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  5. "I er ikke fra Danmark."

"I er ikke fra Danmark."

Translation:You are not from Denmark.

September 5, 2014



I keep instinctively translating 'I' to 'I' -.- must stop doing that.


Same problem. Also, "vi" in Italian is plural "you" and "fra" is "between".


Same in Serbian and other slavic Languages "Vi" is also the plural "you"


Same, especially with "vi". Additionally, "vores" always makes me think of French "votre" (plural "your").


I always hear ikke as ægget, then have to think about the sense of the sentence before translating! "You are the egg from Denmark" vs "You are not from Denmark"... well... it is duolingo, but IRL I'm guessing it is the second one.


A reminder her that "I" refers to many people, so you are are telling at least two people they are not from denmark. I think "You guys are not from Denmark" should also be an acceptable answer, as 'you guys' is the english version of "I".


Why is it I instead of du in this case?


I (capitalized) is the plural equivalent of "du", like "y'all", "you guys" etc. Note that 'i' is a preposition 'in', so it really is necessary to always capitalize the pronoun.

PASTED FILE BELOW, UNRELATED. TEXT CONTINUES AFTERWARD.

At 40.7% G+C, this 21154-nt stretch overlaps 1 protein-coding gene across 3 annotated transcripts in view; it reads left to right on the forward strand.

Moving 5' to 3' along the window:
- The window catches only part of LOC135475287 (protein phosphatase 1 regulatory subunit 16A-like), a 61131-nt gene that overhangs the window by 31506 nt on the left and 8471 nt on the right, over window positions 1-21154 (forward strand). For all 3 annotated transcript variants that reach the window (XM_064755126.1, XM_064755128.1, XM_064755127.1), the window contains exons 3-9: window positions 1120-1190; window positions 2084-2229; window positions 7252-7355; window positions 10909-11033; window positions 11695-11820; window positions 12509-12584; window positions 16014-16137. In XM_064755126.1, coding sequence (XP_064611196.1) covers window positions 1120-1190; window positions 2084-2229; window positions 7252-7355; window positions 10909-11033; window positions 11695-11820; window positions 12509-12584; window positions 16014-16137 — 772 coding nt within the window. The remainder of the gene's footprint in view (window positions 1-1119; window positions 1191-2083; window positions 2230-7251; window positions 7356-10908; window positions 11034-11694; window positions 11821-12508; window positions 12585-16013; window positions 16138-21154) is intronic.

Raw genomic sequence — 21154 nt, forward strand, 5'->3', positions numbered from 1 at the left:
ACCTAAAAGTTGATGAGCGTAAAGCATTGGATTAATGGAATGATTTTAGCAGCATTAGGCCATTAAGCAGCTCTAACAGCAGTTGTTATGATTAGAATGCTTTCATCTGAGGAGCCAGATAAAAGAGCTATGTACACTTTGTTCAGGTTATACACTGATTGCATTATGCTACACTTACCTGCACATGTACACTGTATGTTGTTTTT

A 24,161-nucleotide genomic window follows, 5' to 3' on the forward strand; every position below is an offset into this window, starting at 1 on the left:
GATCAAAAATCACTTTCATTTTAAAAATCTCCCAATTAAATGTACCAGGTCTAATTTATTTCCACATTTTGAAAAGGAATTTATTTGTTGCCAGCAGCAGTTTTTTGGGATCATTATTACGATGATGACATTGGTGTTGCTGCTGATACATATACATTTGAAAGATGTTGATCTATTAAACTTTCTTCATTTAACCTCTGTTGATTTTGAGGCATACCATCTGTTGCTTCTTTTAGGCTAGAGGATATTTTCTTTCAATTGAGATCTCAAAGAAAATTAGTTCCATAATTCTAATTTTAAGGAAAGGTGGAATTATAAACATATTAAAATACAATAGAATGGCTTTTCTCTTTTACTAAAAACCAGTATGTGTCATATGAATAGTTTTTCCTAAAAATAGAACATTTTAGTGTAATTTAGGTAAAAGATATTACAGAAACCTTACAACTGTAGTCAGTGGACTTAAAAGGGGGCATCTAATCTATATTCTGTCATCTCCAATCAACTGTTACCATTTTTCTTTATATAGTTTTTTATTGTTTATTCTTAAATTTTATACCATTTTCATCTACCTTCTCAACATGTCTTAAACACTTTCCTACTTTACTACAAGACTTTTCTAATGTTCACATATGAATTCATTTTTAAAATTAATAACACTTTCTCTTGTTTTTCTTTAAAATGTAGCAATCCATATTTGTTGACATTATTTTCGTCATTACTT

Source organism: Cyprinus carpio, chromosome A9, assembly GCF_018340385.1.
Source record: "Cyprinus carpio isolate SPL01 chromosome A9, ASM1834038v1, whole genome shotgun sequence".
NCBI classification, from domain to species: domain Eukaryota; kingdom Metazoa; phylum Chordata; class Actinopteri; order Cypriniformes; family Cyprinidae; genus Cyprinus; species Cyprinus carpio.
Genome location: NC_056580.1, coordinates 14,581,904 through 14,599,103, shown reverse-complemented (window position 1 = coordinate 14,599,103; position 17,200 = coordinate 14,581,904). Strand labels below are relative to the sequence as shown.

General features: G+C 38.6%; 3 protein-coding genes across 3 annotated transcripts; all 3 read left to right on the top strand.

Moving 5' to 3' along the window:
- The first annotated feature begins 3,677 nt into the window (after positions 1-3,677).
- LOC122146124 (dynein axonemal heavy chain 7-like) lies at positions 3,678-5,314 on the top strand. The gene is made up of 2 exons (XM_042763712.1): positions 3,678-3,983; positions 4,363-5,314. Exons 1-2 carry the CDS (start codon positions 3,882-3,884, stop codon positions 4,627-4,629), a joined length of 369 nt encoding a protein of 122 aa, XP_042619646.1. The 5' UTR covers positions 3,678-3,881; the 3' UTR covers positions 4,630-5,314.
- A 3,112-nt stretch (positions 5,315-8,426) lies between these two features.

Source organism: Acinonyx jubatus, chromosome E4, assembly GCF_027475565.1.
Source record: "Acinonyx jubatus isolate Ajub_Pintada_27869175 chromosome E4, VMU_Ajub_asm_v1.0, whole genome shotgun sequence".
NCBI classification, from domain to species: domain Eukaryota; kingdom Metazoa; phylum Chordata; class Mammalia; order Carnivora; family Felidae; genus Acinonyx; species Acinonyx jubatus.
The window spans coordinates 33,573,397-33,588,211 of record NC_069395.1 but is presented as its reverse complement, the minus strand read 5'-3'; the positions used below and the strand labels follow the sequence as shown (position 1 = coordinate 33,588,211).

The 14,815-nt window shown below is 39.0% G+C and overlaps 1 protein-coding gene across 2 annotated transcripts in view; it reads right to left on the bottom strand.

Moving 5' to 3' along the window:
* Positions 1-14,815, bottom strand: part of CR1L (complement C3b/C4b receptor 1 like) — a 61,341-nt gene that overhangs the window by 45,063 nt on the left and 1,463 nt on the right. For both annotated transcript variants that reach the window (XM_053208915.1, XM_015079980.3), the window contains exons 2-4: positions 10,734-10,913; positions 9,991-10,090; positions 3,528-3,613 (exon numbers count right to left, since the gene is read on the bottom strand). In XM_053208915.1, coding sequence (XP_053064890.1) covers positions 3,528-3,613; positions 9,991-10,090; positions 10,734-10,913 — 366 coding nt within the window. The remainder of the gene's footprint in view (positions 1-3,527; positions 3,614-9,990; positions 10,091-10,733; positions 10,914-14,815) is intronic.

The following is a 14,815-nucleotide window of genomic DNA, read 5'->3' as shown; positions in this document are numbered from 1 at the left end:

The of I for you always gets on my nerves a bit. My first thought is either English I or 'in'.


I should probably know this by now, but why is it 'I' not 'Du'


Du is singular, and I is either plural ('you guys') or formal ('you... sir/ma'am')

UPD: translating the sentence from English into Danish you can use both I or du and it will accept your answer. Translating vice versa you'll just use 'you' all the time, no matter what was originally meant.


When you write plural you "I" in Danish, IT HAS TO BE CAPITAL.

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